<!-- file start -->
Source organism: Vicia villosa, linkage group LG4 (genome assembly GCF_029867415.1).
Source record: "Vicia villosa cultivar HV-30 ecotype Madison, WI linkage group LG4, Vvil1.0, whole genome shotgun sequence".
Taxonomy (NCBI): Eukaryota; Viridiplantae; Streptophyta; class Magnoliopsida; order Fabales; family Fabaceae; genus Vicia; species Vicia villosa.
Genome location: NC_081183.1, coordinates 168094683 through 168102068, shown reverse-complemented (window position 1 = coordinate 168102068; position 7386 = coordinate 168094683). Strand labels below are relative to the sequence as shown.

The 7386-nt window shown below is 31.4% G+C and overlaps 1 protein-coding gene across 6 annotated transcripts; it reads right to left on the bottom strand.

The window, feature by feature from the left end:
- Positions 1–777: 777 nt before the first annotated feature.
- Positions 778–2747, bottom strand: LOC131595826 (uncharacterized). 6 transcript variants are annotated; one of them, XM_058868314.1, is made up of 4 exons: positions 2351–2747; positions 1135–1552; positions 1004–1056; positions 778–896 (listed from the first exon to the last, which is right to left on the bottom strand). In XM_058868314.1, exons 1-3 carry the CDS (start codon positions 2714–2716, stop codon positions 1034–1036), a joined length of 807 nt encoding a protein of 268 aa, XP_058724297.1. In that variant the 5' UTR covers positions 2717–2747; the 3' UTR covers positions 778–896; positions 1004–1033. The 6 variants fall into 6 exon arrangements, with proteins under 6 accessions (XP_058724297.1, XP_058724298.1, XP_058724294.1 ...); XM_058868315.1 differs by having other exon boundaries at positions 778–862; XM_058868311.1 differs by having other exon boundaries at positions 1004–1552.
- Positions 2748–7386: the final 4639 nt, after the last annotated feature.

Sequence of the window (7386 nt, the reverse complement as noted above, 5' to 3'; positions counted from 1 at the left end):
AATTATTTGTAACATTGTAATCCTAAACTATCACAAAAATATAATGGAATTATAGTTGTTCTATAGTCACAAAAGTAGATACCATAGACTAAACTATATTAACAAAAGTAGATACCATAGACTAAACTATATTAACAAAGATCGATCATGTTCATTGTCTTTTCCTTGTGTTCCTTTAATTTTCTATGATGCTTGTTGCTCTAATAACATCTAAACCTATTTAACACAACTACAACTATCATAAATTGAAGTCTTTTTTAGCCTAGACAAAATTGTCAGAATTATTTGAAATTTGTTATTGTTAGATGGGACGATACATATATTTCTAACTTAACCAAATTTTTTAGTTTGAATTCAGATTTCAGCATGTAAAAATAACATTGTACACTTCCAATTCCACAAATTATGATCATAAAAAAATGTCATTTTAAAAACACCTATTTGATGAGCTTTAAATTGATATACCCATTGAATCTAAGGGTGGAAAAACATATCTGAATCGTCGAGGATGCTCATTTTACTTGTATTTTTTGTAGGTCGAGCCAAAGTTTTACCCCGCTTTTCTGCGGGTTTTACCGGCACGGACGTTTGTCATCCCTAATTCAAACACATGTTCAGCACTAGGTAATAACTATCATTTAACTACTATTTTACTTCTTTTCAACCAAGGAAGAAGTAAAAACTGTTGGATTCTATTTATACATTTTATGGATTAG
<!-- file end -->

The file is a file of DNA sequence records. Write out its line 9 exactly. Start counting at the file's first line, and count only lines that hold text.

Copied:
- Positions 2748–7386: the final 4639 nt, after the last annotated feature.